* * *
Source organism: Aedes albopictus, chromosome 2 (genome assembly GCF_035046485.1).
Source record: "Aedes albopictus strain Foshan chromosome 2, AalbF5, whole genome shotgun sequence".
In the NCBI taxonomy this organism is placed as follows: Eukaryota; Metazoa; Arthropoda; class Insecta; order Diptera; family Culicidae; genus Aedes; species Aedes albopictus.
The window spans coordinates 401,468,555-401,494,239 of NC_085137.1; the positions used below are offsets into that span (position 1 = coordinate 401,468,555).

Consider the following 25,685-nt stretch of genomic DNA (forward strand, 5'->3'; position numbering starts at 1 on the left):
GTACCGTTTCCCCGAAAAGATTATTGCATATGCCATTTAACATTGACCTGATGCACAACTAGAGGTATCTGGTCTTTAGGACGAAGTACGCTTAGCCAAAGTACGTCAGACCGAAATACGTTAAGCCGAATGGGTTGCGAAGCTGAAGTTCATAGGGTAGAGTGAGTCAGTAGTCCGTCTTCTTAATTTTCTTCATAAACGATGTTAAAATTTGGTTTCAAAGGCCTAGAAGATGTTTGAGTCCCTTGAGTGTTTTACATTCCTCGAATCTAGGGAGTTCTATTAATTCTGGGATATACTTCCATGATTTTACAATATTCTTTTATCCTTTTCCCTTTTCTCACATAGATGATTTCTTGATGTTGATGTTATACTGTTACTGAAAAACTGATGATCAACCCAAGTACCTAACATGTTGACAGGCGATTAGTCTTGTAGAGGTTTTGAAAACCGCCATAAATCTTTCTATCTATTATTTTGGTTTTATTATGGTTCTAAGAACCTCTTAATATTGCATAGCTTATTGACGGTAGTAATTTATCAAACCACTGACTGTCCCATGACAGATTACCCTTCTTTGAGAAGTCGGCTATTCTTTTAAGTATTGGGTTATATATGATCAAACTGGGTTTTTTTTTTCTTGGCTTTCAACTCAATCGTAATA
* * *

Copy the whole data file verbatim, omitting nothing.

Source organism: Aedes albopictus, chromosome 2 (genome assembly GCF_035046485.1).
Source record: "Aedes albopictus strain Foshan chromosome 2, AalbF5, whole genome shotgun sequence".
In the NCBI taxonomy this organism is placed as follows: Eukaryota; Metazoa; Arthropoda; class Insecta; order Diptera; family Culicidae; genus Aedes; species Aedes albopictus.
The window spans coordinates 401,468,555-401,494,239 of NC_085137.1; the positions used below are offsets into that span (position 1 = coordinate 401,468,555).

Consider the following 25,685-nt stretch of genomic DNA (forward strand, 5'->3'; position numbering starts at 1 on the left):
GTACCGTTTCCCCGAAAAGATTATTGCATATGCCATTTAACATTGACCTGATGCACAACTAGAGGTATCTGGTCTTTAGGACGAAGTACGCTTAGCCAAAGTACGTCAGACCGAAATACGTTAAGCCGAATGGGTTGCGAAGCTGAAGTTCATAGGGTAGAGTGAGTCAGTAGTCCGTCTTCTTAATTTTCTTCATAAACGATGTTAAAATTTGGTTTCAAAGGCCTAGAAGATGTTTGAGTCCCTTGAGTGTTTTACATTCCTCGAATCTAGGGAGTTCTATTAATTCTGGGATATACTTCCATGATTTTACAATATTCTTTTATCCTTTTCCCTTTTCTCACATAGATGATTTCTTGATGTTGATGTTATACTGTTACTGAAAAACTGATGATCAACCCAAGTACCTAACATGTTGACAGGCGATTAGTCTTGTAGAGGTTTTGAAAACCGCCATAAATCTTTCTATCTATTATTTTGGTTTTATTATGGTTCTAAGAACCTCTTAATATTGCATAGCTTATTGACGGTAGTAATTTATCAAACCACTGACTGTCCCATGACAGATTACCCTTCTTTGAGAAGTCGGCTATTCTTTTAAGTATTGGGTTATATATGATCAAACTGGGTTTTTTTTTTCTTGGCTTTCAACTCAATCGTAATA